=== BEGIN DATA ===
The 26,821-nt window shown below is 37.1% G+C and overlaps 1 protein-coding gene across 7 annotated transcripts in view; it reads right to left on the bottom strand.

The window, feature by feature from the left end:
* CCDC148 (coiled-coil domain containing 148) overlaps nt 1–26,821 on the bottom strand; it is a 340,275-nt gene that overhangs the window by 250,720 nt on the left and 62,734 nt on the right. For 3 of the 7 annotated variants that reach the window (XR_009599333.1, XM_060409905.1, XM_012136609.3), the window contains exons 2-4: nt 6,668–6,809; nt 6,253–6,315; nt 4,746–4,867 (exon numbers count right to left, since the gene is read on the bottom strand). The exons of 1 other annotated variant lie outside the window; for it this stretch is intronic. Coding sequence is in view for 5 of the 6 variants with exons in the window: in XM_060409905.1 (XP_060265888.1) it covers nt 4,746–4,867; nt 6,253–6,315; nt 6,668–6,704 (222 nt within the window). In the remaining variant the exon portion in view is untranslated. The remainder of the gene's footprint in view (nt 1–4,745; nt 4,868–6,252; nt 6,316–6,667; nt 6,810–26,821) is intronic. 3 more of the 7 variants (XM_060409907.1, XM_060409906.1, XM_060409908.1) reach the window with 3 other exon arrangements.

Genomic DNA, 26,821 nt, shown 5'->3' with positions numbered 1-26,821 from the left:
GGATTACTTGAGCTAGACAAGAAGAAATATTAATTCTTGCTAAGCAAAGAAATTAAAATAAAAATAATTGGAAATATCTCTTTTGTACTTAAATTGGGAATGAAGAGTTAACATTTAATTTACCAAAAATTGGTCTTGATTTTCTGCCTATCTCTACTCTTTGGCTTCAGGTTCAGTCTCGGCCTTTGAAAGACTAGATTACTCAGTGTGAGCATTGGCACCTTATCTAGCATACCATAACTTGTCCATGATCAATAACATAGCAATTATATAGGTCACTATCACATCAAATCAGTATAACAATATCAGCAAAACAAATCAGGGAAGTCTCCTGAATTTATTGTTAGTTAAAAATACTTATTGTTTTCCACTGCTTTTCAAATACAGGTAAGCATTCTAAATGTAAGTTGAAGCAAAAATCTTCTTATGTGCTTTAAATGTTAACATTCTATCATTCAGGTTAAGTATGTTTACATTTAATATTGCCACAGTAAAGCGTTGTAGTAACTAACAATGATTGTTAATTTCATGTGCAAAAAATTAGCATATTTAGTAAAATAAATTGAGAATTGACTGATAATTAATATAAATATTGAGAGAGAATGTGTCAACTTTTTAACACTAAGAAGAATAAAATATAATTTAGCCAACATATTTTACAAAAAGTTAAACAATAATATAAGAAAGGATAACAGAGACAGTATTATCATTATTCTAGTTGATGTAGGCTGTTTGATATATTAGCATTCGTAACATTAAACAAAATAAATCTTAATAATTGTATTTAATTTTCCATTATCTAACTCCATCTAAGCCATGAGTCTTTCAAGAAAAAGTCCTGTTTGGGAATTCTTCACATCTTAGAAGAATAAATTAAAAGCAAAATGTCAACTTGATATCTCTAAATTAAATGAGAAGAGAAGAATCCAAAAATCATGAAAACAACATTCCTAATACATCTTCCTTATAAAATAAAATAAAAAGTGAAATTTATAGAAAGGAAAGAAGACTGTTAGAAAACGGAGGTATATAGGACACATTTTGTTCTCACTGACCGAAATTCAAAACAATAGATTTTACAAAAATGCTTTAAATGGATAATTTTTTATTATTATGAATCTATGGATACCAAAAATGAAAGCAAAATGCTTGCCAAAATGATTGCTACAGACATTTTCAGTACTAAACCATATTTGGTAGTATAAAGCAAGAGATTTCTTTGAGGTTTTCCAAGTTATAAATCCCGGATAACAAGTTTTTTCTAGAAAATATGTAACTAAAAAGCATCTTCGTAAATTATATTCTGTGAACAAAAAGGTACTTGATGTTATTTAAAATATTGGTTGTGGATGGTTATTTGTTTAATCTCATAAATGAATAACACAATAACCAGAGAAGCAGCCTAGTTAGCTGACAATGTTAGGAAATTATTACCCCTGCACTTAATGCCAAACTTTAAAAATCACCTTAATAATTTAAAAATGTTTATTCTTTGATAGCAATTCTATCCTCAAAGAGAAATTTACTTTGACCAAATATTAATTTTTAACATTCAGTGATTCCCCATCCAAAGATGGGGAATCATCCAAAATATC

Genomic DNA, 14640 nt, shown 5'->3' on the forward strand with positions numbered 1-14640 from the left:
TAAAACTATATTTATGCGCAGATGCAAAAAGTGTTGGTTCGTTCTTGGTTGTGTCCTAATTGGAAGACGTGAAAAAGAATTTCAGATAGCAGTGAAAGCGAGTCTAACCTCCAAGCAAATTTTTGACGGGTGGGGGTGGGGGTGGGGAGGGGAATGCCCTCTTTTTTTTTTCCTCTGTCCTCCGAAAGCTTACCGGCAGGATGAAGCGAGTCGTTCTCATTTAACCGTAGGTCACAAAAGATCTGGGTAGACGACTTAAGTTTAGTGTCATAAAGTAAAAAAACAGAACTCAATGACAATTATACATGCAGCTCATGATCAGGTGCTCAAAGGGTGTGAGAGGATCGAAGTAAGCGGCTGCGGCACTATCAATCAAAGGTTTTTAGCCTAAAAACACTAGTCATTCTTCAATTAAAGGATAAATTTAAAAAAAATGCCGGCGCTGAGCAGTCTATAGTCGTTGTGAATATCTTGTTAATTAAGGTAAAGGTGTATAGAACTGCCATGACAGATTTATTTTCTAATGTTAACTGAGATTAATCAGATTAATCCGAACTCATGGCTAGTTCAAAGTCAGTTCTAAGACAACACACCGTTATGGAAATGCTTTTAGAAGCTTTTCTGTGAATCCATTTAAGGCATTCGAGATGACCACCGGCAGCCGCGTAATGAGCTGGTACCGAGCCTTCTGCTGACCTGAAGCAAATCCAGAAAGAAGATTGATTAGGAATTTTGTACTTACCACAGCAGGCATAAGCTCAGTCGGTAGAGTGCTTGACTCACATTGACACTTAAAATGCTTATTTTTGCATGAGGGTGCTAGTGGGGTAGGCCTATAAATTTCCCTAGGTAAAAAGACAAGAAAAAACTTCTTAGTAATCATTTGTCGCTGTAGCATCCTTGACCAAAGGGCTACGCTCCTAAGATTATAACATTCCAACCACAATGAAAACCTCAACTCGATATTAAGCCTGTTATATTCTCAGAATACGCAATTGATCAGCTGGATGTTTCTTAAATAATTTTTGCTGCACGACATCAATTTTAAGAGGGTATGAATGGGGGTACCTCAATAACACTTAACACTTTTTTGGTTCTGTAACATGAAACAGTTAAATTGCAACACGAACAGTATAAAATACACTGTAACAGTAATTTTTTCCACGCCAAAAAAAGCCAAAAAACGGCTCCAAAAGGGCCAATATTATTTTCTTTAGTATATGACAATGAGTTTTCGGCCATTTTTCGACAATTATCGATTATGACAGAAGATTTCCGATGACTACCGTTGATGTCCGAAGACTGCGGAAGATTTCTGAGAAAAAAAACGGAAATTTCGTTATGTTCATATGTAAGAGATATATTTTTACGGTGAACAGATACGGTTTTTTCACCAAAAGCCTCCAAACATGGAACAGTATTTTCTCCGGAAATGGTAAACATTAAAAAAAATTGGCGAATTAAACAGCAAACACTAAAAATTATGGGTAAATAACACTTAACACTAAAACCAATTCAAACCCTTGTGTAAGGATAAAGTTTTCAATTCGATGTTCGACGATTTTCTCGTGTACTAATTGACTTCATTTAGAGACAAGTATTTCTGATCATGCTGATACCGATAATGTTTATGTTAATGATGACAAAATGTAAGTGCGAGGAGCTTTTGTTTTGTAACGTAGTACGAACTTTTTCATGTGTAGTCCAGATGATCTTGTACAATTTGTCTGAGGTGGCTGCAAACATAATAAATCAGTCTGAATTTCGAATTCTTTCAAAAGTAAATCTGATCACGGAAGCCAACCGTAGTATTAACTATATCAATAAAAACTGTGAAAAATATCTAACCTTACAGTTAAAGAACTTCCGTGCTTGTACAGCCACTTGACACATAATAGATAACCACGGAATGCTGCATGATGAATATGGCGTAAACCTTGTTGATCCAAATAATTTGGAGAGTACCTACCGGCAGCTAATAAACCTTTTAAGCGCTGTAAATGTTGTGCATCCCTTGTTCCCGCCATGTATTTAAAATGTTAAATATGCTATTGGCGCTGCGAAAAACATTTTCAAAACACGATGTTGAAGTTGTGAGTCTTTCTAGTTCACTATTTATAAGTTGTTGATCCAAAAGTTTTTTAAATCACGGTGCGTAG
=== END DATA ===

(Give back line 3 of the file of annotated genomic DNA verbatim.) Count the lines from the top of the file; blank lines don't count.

* CCDC148 (coiled-coil domain containing 148) overlaps nt 1–26,821 on the bottom strand; it is a 340,275-nt gene that overhangs the window by 250,720 nt on the left and 62,734 nt on the right. For 3 of the 7 annotated variants that reach the window (XR_009599333.1, XM_060409905.1, XM_012136609.3), the window contains exons 2-4: nt 6,668–6,809; nt 6,253–6,315; nt 4,746–4,867 (exon numbers count right to left, since the gene is read on the bottom strand). The exons of 1 other annotated variant lie outside the window; for it this stretch is intronic. Coding sequence is in view for 5 of the 6 variants with exons in the window: in XM_060409905.1 (XP_060265888.1) it covers nt 4,746–4,867; nt 6,253–6,315; nt 6,668–6,704 (222 nt within the window). In the remaining variant the exon portion in view is untranslated. The remainder of the gene's footprint in view (nt 1–4,745; nt 4,868–6,252; nt 6,316–6,667; nt 6,810–26,821) is intronic. 3 more of the 7 variants (XM_060409907.1, XM_060409906.1, XM_060409908.1) reach the window with 3 other exon arrangements.